Their first child, Priscilla’s great grandfather, Samuel Robertson Jackson, was born at sea on 29th May 1830 and was named for the ship "Samuel Robertson". The Ship's Manifest listed both Thomas and Jane as aged 22. Thomas became a prosperous farmer near Philadelphia, Pennsylvania. He and Jane had seven children. Priscilla found family notes that say they were from Westmorland near Lake Windermere. She had located a marriage record for Jane Sewell and Thomas Jackson on the 3rd April 1830 at St. Michael's Church, Appleby. If accurate, Jane may have been seven months pregnant and if the Manifest is accurate, they were born about 1807/08. Death records place Jane at age 95 in 1898 and Thomas at age 81 in 1885. Jane's burial record in St. Luke's Episcopal Church includes a note by the minister saying that Jane was the niece of an English clergyman named Sewell. Priscilla found two possible baptism records: Jane baptised 9th Sept 1810, St. Lawrence, Appleby to William Sewell and Margaret Robinson and Jane born 1802, baptised 21st October 1807 in Bolton to Thomas Sewell and Jane Richardson, in 1802 they lived in Westmorland.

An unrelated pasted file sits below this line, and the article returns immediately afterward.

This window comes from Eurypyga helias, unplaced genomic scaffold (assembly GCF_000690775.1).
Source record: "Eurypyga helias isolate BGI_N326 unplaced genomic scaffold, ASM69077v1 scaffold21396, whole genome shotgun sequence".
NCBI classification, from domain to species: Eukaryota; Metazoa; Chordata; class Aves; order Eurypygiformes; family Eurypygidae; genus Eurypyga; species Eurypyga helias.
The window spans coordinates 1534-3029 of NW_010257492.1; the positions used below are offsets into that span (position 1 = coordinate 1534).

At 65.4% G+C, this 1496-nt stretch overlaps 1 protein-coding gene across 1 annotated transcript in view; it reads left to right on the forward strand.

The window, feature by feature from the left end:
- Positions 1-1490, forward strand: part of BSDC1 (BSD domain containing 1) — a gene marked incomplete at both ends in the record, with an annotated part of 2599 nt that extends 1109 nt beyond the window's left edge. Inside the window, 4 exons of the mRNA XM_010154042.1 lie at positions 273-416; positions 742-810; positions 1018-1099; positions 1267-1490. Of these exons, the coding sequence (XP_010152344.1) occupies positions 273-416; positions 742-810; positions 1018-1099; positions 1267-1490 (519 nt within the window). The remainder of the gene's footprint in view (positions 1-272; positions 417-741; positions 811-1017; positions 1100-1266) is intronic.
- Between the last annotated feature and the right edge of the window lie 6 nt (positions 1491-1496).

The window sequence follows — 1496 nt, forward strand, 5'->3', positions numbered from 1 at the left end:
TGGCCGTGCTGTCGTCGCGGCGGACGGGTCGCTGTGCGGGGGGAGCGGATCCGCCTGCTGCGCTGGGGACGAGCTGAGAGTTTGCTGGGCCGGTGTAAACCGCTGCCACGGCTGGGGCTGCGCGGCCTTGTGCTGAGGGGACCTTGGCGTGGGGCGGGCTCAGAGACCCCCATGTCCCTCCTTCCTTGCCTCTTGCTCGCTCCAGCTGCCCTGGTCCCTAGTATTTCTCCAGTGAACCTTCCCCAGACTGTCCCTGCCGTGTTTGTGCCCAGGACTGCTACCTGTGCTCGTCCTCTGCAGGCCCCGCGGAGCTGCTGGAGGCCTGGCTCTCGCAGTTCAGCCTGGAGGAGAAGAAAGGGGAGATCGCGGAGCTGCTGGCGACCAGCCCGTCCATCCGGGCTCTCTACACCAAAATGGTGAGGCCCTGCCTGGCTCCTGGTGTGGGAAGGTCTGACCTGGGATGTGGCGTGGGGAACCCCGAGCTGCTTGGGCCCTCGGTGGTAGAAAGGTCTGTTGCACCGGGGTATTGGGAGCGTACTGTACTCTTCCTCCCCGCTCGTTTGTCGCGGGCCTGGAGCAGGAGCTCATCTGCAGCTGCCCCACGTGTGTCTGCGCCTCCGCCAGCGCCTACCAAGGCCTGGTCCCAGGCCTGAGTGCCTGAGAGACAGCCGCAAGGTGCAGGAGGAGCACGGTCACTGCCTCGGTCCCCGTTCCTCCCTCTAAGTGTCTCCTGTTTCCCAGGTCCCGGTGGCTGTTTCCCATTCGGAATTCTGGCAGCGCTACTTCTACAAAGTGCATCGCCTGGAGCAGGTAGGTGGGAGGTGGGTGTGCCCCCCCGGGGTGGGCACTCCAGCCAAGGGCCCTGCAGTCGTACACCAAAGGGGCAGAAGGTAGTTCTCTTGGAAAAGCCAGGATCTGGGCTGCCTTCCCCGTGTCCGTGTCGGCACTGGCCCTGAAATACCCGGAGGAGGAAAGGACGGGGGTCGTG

I have also had correspondence with Nigel Sewell who came across something I mentioned in my coordinator's report April 2010 and was very interested to see his great-great grandparents Thomas (Henry) Sewell and Emily Bristow mentioned. Thomas Henry was the son of Henry, a tea dealer, and Caroline Sarah Greaves both from Yorkshire. Henry's father was John Sewell, originally a joiner and later a tea dealer and shop owner. He appears in various directories and poll books for Leeds. Nigel is trying to trace the descendants of Thomas (Henry) and Emily. I had originally mentioned them as they had moved around the country quite a bit. Nigel told me that he had found they had twelve children in all. Three went to Canada (Frederick George Greaves, Edward Walter, and Samuel Ernest) and one to Australia (Thomas St Albans). His great grandfather was Albert Victor Sewell who stayed in England, along with Henry, John Greaves and William Edwin. Nigel is not sure what happened to the four female children, Elizabeth Emily, Emma Jane, Emily Beatrice and Jane Anette. I managed to track down Jane Anette who married Henry Albert Bayntun (son of Henry) th August 1899, St Peter, Edmonton. In 1901 they were living in Edmonton with daughter Emily A. aged 10 months.